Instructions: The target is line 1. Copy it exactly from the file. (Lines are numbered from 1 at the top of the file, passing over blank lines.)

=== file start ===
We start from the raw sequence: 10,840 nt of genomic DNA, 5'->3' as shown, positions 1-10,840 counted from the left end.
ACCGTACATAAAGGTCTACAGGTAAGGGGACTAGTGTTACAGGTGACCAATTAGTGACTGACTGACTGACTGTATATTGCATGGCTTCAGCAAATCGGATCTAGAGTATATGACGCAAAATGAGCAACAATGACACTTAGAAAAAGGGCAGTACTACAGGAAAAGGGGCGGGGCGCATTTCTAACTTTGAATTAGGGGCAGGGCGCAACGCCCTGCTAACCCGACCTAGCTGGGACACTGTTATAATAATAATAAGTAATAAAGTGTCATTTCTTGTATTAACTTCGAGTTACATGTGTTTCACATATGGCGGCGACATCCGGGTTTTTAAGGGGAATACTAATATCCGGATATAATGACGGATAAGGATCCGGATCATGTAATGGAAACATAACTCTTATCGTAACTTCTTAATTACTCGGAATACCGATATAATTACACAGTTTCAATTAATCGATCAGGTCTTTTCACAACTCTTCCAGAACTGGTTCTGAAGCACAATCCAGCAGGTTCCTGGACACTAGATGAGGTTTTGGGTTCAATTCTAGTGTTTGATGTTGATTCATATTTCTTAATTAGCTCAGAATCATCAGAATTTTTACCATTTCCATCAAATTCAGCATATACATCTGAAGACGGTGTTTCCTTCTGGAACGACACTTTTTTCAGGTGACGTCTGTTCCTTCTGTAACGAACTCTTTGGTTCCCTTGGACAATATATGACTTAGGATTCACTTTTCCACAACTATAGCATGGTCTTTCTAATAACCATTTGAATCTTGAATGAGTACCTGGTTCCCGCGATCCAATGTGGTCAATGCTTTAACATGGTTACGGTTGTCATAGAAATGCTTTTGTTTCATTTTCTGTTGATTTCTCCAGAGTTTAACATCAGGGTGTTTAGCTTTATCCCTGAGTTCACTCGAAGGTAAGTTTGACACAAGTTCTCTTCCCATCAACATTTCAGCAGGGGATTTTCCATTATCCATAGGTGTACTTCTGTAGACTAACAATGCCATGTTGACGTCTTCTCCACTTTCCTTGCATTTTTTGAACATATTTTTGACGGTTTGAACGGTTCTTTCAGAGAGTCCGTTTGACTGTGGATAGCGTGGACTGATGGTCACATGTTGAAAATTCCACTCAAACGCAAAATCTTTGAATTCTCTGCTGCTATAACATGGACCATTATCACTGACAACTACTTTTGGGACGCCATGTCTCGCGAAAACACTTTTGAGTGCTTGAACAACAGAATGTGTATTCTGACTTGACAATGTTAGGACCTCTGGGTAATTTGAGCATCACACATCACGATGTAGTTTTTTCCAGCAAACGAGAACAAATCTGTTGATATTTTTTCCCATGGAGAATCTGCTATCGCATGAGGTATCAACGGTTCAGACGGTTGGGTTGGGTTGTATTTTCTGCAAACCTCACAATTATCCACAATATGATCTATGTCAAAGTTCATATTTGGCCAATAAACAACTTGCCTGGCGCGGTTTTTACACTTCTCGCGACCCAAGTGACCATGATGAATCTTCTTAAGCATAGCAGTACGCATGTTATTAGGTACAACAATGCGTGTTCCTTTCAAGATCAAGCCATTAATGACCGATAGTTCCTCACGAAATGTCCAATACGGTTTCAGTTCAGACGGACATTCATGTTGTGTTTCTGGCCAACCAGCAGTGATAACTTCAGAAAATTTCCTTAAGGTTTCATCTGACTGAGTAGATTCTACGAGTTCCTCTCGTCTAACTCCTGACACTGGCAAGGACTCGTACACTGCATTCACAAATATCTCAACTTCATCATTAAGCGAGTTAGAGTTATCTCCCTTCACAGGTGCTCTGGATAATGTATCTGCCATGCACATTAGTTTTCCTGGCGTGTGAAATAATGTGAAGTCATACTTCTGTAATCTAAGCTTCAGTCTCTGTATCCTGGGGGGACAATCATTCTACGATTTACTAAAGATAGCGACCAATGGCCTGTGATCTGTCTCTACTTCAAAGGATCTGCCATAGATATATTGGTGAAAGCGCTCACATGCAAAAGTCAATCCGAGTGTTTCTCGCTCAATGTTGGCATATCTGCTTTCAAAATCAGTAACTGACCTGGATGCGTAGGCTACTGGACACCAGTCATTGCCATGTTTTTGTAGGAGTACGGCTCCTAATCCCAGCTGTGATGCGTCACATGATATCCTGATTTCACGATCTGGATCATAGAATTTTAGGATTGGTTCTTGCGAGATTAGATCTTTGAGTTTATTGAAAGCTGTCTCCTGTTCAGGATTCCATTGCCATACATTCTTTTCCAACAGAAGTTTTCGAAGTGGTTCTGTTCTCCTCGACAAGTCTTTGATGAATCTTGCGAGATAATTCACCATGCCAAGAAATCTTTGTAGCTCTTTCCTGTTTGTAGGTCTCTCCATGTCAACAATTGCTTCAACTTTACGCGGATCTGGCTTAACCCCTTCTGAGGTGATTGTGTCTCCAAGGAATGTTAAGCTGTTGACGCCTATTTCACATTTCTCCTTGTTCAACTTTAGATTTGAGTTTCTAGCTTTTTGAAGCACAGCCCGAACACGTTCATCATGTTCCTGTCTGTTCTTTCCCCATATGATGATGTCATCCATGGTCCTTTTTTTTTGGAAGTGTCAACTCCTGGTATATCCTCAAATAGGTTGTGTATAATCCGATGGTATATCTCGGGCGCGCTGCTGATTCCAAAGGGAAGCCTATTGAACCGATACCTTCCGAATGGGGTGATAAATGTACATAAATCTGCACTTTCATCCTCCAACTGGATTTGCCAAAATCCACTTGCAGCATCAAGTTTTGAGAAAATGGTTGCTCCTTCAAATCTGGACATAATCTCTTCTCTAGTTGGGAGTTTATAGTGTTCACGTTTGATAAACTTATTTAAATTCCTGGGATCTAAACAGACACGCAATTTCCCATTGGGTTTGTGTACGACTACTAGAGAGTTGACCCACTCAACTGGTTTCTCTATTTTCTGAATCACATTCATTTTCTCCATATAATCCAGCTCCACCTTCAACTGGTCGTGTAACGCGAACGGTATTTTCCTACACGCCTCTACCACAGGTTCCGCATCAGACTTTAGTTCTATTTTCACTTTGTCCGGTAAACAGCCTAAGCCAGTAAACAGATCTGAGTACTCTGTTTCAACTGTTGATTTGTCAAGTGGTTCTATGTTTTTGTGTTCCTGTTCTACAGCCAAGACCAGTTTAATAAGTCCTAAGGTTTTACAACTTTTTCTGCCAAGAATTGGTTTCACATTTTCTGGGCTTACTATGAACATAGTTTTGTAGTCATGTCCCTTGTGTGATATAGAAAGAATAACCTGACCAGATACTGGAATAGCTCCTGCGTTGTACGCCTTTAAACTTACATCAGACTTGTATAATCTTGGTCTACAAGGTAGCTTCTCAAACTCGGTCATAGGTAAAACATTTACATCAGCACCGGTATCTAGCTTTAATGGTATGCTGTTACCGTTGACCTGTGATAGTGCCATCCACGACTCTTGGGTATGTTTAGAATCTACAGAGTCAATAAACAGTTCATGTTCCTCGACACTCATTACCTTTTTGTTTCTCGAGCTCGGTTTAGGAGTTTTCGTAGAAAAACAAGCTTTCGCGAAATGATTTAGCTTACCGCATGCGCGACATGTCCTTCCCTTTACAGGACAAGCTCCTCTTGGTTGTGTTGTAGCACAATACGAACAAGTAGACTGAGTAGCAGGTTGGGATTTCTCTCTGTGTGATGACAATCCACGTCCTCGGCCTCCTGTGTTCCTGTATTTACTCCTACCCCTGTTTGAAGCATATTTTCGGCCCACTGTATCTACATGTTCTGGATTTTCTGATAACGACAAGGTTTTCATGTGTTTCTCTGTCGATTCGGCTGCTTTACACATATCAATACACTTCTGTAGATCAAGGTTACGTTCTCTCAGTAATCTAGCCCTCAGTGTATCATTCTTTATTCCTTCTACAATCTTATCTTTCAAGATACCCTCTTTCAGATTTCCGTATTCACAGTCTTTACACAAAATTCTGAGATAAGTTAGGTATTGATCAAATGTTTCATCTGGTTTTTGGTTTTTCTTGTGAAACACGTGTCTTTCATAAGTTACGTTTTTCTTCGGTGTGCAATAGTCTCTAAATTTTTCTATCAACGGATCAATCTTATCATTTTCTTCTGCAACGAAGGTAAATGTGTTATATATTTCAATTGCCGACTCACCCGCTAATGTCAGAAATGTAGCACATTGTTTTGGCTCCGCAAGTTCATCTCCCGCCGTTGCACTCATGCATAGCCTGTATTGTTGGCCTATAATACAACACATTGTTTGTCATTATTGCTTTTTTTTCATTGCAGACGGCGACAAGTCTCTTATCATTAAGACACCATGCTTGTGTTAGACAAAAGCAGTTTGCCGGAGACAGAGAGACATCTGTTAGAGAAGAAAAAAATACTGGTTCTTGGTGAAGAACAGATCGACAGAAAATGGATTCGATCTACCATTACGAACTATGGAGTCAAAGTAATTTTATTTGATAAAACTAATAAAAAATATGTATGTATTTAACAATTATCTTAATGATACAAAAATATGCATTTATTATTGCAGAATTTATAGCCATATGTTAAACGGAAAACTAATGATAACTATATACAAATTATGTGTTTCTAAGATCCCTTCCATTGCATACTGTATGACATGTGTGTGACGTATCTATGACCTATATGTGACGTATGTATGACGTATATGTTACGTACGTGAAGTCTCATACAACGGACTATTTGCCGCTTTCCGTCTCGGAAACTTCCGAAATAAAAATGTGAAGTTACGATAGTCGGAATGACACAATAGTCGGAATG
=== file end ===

We start from the raw sequence: 10,840 nt of genomic DNA, 5'->3' as shown, positions 1-10,840 counted from the left end.